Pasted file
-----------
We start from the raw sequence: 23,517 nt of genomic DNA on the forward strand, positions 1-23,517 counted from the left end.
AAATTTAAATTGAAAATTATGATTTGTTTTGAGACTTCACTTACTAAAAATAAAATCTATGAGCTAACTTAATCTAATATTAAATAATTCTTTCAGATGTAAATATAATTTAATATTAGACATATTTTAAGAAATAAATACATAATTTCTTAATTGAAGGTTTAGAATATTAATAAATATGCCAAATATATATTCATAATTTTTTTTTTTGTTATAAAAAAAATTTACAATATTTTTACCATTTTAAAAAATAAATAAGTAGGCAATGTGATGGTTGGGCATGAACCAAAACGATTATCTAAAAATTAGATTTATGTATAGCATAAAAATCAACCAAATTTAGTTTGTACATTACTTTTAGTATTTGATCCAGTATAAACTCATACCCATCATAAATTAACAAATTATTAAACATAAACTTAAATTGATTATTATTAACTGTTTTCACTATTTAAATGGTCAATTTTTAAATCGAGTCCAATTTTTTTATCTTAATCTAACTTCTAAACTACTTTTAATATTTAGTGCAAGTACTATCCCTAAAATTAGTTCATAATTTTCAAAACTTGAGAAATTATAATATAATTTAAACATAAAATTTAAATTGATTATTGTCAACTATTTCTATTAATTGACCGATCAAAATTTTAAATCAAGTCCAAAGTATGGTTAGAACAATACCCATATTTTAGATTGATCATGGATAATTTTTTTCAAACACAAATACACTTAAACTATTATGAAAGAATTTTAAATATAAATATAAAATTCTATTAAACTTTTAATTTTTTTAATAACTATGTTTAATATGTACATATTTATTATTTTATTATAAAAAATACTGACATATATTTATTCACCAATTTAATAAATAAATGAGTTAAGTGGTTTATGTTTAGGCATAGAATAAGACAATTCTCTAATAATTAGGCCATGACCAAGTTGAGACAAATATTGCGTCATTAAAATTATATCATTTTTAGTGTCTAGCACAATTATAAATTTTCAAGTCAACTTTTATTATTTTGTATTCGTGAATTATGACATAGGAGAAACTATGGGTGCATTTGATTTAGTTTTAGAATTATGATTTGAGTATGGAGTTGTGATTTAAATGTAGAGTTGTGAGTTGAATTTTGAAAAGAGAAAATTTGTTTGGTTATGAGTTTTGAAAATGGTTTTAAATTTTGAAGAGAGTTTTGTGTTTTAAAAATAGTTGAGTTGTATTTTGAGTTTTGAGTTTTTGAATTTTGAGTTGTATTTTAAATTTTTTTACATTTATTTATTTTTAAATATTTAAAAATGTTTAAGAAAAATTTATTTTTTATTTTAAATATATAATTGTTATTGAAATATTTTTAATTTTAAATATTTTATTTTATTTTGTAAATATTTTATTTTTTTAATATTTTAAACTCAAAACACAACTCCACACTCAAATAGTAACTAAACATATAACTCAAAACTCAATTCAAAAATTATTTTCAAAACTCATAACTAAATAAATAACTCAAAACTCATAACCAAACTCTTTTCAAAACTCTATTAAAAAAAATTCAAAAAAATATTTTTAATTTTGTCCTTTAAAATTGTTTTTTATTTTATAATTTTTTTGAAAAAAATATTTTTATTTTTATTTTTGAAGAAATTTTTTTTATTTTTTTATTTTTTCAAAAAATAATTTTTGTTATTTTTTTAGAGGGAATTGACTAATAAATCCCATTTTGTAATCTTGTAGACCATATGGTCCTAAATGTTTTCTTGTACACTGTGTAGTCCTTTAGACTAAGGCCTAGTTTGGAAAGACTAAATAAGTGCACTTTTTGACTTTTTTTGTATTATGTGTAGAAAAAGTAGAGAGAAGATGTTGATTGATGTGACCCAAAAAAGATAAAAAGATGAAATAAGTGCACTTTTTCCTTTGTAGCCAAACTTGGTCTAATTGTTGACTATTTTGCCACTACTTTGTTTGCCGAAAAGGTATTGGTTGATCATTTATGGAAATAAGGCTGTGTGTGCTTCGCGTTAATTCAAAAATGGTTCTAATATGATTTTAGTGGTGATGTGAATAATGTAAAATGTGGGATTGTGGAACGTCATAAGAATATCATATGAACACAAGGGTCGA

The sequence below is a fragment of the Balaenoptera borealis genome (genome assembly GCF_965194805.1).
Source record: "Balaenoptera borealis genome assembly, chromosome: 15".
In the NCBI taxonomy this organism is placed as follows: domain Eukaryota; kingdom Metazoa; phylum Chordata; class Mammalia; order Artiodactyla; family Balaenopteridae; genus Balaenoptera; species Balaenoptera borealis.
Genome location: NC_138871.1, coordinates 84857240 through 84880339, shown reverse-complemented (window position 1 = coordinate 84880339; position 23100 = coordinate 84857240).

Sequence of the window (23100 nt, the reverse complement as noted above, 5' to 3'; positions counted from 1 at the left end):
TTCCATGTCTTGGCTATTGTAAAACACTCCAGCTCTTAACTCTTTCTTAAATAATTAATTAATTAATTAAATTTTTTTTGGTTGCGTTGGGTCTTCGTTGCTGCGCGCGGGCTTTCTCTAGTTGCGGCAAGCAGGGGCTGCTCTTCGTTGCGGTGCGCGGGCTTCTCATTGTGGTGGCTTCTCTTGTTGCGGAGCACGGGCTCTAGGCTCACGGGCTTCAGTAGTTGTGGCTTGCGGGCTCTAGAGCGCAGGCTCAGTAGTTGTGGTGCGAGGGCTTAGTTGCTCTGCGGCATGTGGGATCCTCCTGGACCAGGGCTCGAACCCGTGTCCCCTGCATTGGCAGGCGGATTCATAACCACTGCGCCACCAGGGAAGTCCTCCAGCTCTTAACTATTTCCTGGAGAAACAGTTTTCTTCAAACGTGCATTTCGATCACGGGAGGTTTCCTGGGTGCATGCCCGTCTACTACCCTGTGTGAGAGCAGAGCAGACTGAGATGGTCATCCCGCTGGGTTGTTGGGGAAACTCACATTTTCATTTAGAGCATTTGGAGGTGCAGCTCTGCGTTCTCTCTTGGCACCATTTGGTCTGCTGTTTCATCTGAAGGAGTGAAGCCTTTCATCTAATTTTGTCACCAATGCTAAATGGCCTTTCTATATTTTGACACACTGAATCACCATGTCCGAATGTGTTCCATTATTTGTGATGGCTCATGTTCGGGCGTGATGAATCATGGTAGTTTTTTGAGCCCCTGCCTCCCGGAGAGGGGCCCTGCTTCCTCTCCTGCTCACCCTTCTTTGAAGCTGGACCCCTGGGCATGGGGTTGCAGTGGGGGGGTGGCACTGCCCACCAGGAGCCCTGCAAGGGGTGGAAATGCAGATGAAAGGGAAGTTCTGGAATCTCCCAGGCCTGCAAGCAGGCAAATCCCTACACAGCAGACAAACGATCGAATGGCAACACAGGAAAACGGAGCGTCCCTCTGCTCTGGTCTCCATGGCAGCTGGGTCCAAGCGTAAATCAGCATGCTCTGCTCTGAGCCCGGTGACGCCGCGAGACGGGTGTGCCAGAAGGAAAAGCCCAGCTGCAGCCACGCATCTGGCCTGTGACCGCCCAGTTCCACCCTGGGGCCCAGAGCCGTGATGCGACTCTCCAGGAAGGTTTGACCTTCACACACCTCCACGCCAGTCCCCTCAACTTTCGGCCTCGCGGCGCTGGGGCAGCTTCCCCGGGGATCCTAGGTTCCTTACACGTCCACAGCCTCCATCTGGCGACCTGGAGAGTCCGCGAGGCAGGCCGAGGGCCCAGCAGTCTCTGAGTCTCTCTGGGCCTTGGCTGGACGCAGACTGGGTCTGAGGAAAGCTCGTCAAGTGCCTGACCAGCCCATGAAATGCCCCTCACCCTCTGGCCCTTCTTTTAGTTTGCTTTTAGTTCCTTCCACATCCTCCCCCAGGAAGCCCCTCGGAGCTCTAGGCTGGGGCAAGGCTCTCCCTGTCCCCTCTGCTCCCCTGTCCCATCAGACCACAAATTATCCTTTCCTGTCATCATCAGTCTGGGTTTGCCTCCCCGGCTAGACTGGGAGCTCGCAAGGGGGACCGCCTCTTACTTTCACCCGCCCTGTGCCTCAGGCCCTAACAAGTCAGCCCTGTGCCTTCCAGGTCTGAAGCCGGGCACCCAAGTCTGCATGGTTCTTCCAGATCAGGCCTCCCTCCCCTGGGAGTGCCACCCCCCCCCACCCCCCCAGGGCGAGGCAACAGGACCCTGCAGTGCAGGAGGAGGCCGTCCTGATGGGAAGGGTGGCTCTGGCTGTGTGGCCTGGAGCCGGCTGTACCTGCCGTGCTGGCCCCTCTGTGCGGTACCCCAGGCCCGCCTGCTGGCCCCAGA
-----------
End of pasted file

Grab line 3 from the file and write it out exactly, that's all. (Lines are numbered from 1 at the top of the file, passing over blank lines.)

The sequence below is a fragment of the Balaenoptera borealis genome (genome assembly GCF_965194805.1).